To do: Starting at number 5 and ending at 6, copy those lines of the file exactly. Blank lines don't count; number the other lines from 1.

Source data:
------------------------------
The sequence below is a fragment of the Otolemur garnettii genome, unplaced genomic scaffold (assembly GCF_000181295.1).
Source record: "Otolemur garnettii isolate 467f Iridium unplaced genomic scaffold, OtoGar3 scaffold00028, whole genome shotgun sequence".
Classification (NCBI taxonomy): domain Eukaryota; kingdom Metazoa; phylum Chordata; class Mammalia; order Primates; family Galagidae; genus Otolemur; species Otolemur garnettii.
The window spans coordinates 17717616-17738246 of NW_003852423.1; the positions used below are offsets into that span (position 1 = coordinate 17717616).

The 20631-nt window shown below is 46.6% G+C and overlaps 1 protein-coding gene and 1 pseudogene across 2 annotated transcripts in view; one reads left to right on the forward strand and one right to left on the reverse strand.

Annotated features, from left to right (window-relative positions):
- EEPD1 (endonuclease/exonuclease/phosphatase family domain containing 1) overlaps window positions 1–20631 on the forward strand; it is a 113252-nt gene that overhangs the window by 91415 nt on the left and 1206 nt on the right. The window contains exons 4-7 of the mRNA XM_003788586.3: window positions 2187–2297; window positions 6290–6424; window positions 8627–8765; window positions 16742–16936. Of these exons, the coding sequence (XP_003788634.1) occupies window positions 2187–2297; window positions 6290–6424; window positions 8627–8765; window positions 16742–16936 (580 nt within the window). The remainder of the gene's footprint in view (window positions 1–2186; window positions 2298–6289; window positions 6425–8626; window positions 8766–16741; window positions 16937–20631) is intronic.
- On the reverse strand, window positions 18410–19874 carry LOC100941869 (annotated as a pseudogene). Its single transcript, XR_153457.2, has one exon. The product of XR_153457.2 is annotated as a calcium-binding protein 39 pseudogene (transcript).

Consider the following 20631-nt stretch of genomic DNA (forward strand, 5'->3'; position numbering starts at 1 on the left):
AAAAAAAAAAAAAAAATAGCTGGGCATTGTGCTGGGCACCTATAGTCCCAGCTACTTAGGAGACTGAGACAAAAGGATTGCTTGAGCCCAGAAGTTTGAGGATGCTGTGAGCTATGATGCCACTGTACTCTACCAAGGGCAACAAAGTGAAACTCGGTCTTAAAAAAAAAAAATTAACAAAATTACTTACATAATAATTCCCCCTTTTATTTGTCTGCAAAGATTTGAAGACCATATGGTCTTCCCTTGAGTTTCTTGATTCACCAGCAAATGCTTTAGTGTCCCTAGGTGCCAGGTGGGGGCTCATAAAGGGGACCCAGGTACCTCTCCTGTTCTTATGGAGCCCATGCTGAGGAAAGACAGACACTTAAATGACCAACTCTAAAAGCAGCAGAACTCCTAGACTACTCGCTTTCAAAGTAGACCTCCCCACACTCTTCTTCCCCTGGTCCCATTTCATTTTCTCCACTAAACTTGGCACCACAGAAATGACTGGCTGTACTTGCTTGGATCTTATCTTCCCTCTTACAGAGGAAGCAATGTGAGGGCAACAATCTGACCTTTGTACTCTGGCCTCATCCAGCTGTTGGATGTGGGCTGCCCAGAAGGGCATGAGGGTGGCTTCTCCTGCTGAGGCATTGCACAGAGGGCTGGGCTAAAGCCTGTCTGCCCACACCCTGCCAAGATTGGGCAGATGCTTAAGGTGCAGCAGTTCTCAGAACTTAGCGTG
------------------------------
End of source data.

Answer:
The 20631-nt window shown below is 46.6% G+C and overlaps 1 protein-coding gene and 1 pseudogene across 2 annotated transcripts in view; one reads left to right on the forward strand and one right to left on the reverse strand.

Annotated features, from left to right (window-relative positions):